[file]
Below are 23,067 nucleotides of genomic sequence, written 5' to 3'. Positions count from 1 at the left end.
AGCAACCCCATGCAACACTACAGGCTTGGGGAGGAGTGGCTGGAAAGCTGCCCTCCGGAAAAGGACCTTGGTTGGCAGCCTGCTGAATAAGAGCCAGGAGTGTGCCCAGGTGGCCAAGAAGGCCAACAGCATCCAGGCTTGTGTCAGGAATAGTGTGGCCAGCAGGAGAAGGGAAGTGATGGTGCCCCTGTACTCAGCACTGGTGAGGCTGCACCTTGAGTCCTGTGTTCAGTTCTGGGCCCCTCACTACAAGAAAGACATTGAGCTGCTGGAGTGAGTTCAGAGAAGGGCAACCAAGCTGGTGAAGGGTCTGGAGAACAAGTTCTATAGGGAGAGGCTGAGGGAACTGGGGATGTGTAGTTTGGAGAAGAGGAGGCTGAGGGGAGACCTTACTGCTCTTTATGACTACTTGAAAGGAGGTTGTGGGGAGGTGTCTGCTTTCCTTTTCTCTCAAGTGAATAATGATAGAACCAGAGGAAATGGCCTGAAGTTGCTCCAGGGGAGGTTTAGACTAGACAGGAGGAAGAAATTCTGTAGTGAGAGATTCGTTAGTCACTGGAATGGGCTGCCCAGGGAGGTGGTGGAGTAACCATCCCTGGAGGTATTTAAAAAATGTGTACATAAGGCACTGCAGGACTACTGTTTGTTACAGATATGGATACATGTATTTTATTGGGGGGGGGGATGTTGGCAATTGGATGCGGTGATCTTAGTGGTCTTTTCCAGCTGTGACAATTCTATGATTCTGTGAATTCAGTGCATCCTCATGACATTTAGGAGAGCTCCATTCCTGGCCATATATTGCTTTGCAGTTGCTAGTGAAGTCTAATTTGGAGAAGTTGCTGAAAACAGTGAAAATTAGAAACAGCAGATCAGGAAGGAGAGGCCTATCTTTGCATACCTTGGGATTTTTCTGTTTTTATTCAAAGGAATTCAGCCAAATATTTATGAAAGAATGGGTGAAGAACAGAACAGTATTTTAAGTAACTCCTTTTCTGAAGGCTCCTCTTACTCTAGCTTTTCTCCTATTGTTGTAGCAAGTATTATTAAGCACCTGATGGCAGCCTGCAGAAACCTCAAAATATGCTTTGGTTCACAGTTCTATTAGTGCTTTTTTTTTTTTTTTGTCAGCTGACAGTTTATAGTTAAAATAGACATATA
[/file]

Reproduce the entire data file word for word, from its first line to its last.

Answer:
Below are 23,067 nucleotides of genomic sequence, written 5' to 3'. Positions count from 1 at the left end.
AGCAACCCCATGCAACACTACAGGCTTGGGGAGGAGTGGCTGGAAAGCTGCCCTCCGGAAAAGGACCTTGGTTGGCAGCCTGCTGAATAAGAGCCAGGAGTGTGCCCAGGTGGCCAAGAAGGCCAACAGCATCCAGGCTTGTGTCAGGAATAGTGTGGCCAGCAGGAGAAGGGAAGTGATGGTGCCCCTGTACTCAGCACTGGTGAGGCTGCACCTTGAGTCCTGTGTTCAGTTCTGGGCCCCTCACTACAAGAAAGACATTGAGCTGCTGGAGTGAGTTCAGAGAAGGGCAACCAAGCTGGTGAAGGGTCTGGAGAACAAGTTCTATAGGGAGAGGCTGAGGGAACTGGGGATGTGTAGTTTGGAGAAGAGGAGGCTGAGGGGAGACCTTACTGCTCTTTATGACTACTTGAAAGGAGGTTGTGGGGAGGTGTCTGCTTTCCTTTTCTCTCAAGTGAATAATGATAGAACCAGAGGAAATGGCCTGAAGTTGCTCCAGGGGAGGTTTAGACTAGACAGGAGGAAGAAATTCTGTAGTGAGAGATTCGTTAGTCACTGGAATGGGCTGCCCAGGGAGGTGGTGGAGTAACCATCCCTGGAGGTATTTAAAAAATGTGTACATAAGGCACTGCAGGACTACTGTTTGTTACAGATATGGATACATGTATTTTATTGGGGGGGGGGATGTTGGCAATTGGATGCGGTGATCTTAGTGGTCTTTTCCAGCTGTGACAATTCTATGATTCTGTGAATTCAGTGCATCCTCATGACATTTAGGAGAGCTCCATTCCTGGCCATATATTGCTTTGCAGTTGCTAGTGAAGTCTAATTTGGAGAAGTTGCTGAAAACAGTGAAAATTAGAAACAGCAGATCAGGAAGGAGAGGCCTATCTTTGCATACCTTGGGATTTTTCTGTTTTTATTCAAAGGAATTCAGCCAAATATTTATGAAAGAATGGGTGAAGAACAGAACAGTATTTTAAGTAACTCCTTTTCTGAAGGCTCCTCTTACTCTAGCTTTTCTCCTATTGTTGTAGCAAGTATTATTAAGCACCTGATGGCAGCCTGCAGAAACCTCAAAATATGCTTTGGTTCACAGTTCTATTAGTGCTTTTTTTTTTTTTTTGTCAGCTGACAGTTTATAGTTAAAATAGACATATA